FOR IMMEDIATE RELEASE|
FRIDAY, JUNE 20, 2007
TDD (202) 514-1888
LAKE WORTH TAX RETURN PREPARER SENTENCED TO 151 MONTHS IMPRISONMENT ON TAX FRAUD, CONTEMPT CHARGES
MIAMI, Fla. – Louis Wayne Ratfield, a former Lake Worth, Fla., tax return preparer was sentenced today to 151 months imprisonment for his participation in a tax fraud scheme designed to hide income and assets in bogus trusts, announced Richard T. Morrison, Acting Assistant Attorney General for the Justice Departments Tax Division, R. Alexander Acosta, U.S. Attorney for the Southern District of Florida, and Michael Yasofsky, Jr., Special Agent in Charge, Internal Revenue Service (IRS), Criminal Investigation Division.
Additionally, U.S. District Court Judge Daniel T.K. Hurley in West Palm Beach, Fla. sentenced Ratfield to five years of supervised release and also ordered him to pay $40,000 for the costs of prosecution.
On April 30, 2007, a federal jury in West Palm Beach, Fla. found Ratfield guilty of fifty counts associated with the tax fraud scheme. The evidence at trial established that Ratfield operated a tax preparation business, LWR Accounting and Tax Service, which was later called LWR Financial Services Trust in Lake Worth where Ratfield also resided. The evidence also established that Ratfield provided advice to clients on setting up and using common law trusts to claim deductions for ordinary living expenses on their returns to which they were not lawfully entitled, such as the costs of utilities, food, clothing, vehicles and education.
Ratfield marketed common law trust packages to clients throughout the United States via group seminars and individual client meetings; sold over 100 trust packages at prices ranging from $2,995 to $5,995 each; and prepared at least 252 federal tax returns in connection with the scheme. The U.S. Treasury sustained a tax loss in excess of $9.3 million as a result of Ratfields activities.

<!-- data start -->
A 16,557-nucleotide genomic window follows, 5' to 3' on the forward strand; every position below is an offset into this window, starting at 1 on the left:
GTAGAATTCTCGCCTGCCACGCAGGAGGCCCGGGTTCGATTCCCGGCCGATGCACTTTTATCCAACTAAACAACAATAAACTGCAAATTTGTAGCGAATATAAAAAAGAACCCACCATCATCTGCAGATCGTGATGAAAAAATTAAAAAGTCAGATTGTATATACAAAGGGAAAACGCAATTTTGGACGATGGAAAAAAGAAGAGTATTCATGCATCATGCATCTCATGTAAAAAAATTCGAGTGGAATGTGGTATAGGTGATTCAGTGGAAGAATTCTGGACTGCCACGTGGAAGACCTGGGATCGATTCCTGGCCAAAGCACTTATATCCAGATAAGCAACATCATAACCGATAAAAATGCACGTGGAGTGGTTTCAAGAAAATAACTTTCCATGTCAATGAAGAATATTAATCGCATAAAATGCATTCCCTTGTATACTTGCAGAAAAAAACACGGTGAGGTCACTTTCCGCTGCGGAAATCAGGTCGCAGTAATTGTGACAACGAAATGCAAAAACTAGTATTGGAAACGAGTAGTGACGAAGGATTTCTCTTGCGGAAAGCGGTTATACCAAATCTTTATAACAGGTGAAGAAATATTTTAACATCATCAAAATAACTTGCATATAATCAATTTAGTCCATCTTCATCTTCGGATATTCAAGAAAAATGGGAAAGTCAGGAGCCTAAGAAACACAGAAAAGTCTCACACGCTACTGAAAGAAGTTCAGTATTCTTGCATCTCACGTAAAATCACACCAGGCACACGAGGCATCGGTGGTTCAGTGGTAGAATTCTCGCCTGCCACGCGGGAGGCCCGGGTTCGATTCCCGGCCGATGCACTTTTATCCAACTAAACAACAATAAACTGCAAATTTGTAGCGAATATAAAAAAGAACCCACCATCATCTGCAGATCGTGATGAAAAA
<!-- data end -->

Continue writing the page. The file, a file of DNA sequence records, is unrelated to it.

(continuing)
Those who engage in promoting tax fraud will be prosecuted and will pay the price for their crimes with prison sentences, said Richard T. Morrison, Acting Assistant Attorney General for the Justice Departments Tax Division.
U.S. Attorney Alex Acosta stated, By fraudulently advising taxpayers that they could claim deductions for ordinary living expenses, including food, clothing, and the cost of education, Ratfield caused a tax loss to the U.S. Treasury of more than $9.3 million. The U.S. Attorneys Office will continue to help the Internal Revenue Service to enforce our nations tax laws and stop fraud and abuse.
Those who participate in or encourage taxpayers to use sham entities for the purpose of evading taxes are engaging in criminal activity. We will vigorously investigate those individuals who use abusive trust arrangements to evade their tax obligation, said IRS Special Agent-in-Charge Michael Yasofsky, Jr.
Mr. Acosta and Acting Assistant Attorney General Richard T. Morrison thanked Assistant U.S. Attorney Ellen Cohen and Trial Attorneys Tracy Gostyla and Stephanie Evans of the Tax Division, who prosecuted the case. They also thanked the special agents of the Internal Revenue Service whose assistance was essential to the successful investigation and prosecution of the case.
Further details about these and other tax enforcement cases are available on the Tax Divisions Web site http://www.usdoj.gov/tax/, on the IRSs Web site http://www.irs.gov/, and on the IRS Criminal Divisions Web site http://www.ustreas.gov/irs/ci/.
A copy of this press release may be found on the website of the U.S. Attorney's Office for the Southern District of Florida at http://www.usdoj.gov/usao/fls. Related court documents and information may be found on the website of the District Court for the Southern District of Florida at http://www.flsd.uscourts.gov or on http://pacer.flsd.uscourts.gov.